This is so touching. You capture the emotions well, and the points about being aware of our own perceptions are so important. A church I used to attend was involved in the local lunch program for 'street people.' We have quite a few in our area, because the climate is moderate, and this is a fairly accepting city. During the times I worked in the lunch program, it was painful to see that those we were serving would not make eye contact. My heart broke for what they must have experienced. We treated everyone with consideration and love, and we had a clothing closet in the church that helped give them warm sweaters or coats, or just a clean outfit.

      Our church handled the program on Saturdays, and it was also heartwarming to see that all the other nearby churches participated. Each day, lunch was offered at a different location. At least we knew they had one nutritious meal each day. And then they had to get by to the next day. Life is lived in daily or even hourly chunks for this population.

    • janshares profile image
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      Janis Leslie Evans 4 years ago from Washington, DC

      So true, great comments. Those circumstances are a lot of the time related to mental illness, substance abuse, unemployment, and losing a home. Getting proper help is so hard when resources are scarce. Thank you for stopping by and may God continue to bless you.

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      graceinus 4 years ago from those of the Ekklesia

      Janshares- This is a wonderful Hub. There are many who say that most homeless are there by choise. But I don't believe that. I think there are many who are homeless by situations or circumstances beyound their cotrol. There are even situations where a whole family are out on the streets. It would take much effort if more people would join together and help these people. God created us to give and share with others. There is no reason for anyone to have lack. And I'm not talking about just in American, I'm talking world wide. God created this world to hold far more than 7 billion people. And I'm sure He did do that just to see some of them starve or sleep under a bridge.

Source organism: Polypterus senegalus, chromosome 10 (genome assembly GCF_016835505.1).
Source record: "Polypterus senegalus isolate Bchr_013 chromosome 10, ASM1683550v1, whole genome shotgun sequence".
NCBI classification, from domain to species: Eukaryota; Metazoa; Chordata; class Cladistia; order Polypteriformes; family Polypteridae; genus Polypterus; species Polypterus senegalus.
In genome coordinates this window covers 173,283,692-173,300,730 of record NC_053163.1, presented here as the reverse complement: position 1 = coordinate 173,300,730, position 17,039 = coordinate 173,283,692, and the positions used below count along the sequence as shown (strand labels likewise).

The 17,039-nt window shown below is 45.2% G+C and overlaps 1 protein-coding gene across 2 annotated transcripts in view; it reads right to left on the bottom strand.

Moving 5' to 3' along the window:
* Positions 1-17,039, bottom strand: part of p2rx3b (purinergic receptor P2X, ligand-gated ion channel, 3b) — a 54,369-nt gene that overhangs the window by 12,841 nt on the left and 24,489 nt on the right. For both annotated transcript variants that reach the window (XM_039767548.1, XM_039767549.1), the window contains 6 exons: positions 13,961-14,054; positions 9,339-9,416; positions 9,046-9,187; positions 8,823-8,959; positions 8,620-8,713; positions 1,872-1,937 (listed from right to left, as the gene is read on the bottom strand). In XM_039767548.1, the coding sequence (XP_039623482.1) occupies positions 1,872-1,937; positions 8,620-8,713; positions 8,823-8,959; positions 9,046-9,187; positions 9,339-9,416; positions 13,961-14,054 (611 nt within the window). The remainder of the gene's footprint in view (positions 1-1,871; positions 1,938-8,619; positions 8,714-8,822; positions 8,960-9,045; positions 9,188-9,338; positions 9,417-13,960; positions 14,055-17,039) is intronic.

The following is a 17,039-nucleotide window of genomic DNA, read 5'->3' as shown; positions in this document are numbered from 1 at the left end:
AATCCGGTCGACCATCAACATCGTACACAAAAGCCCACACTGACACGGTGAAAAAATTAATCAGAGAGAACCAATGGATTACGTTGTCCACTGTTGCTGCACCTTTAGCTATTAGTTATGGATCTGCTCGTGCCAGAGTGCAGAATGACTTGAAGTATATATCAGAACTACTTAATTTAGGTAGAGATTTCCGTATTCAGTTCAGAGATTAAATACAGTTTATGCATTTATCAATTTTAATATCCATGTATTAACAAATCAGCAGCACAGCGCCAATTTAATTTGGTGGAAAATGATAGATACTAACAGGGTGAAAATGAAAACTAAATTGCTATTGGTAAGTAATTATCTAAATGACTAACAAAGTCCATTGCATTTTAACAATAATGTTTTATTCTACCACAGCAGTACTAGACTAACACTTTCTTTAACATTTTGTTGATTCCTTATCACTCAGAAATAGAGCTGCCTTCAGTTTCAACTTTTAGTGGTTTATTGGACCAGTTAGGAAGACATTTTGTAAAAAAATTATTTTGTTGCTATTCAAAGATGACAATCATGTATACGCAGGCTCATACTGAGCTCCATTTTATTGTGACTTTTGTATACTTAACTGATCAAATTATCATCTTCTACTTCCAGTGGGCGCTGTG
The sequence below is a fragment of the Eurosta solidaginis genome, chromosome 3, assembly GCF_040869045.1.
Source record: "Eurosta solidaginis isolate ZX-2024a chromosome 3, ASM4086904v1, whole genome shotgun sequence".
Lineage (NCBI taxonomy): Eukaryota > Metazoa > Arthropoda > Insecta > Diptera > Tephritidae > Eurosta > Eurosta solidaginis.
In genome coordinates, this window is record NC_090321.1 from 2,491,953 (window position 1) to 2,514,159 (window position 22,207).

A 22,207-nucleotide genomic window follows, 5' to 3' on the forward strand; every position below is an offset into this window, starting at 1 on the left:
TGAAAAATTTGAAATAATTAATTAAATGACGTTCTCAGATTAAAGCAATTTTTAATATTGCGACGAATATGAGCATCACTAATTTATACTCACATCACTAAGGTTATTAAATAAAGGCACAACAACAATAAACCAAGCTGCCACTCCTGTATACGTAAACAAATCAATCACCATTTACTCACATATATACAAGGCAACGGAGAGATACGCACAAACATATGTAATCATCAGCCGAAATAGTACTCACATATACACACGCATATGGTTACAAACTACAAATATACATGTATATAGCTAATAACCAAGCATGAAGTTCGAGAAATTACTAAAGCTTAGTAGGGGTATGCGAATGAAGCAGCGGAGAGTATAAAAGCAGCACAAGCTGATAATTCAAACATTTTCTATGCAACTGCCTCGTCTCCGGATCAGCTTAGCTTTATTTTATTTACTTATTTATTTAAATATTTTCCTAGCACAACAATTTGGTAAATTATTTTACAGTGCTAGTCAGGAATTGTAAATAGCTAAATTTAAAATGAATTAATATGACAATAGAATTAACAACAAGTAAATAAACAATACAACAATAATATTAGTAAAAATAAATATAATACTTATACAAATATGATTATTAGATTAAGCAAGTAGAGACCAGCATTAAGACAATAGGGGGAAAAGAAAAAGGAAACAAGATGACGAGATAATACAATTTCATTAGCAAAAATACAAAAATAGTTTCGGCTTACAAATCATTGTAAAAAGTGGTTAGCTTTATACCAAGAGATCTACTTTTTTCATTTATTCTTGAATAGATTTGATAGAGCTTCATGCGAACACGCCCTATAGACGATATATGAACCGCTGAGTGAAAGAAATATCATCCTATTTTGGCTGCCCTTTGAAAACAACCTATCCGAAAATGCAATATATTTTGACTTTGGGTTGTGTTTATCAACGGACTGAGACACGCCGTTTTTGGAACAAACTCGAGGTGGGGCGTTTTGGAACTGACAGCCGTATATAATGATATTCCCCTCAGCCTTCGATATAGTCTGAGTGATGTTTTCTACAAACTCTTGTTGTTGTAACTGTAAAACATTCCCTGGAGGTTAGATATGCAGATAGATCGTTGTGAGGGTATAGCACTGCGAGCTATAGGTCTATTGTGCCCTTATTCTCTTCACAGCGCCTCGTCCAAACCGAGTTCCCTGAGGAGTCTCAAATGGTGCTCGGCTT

Great Hub and God bless Voted up and awesome

    • janshares profile image
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      Janis Leslie Evans 4 years ago from Washington, DC

      True dat, Breatheeasy3. It is about perspective, isn't it? I appreciate your thoughtful comment. Thanks for stopping by.

    • Breatheeasy3 profile image

      Breatheeasy3 4 years ago from USA

      Thank you for bringing light to this. My interactions, conversations and observations of the homeless over the years has truly led me to believe that, hey....it is perhaps those free spirits that have the most freedom.

      We often take our lives for granted, chase things that keep us enslaved to secular life, but the resolve of those without these worries are truly free to me. In mind and spirit, even though our face-value judgment states otherwise.

    • janshares profile image
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      Janis Leslie Evans 4 years ago from Washington, DC

      Nice stories, Poetic. Sounds like a great hub :-) Thank you for reading this one. I appreciate it.

    • PoeticVine profile image

      Leanna Stead 4 years ago from North Carolina, United States

      This is lovely. I lived in Massachusetts for for a while -- I worked in Boston. I had a couple of friends among the homeless, one of whom I gave living space for a time until he could find a job and a place of his own. I asked him later whether it felt odd to him, and he said it did. I hope he's doing well.

      Every single person we meet is instrumental -- J. (I'd rather not use the whole name) helped me understand perspectives I'd never considered. Years later I met a music man on the street and wrotea poem for him -- he was homeless by choice, traveling with his closest friends and living under a bridge. He gave me an address to send mail, and I sent it, but I've not heard from him or J. at all. Even so, they are both inspirational to me.

    • janshares profile image
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      Janis Leslie Evans 4 years ago from Washington, DC

      I'm grateful you stopped by, C.S.Alexis. So glad you liked it and can relate by way of your own experience. Thank you for your comments.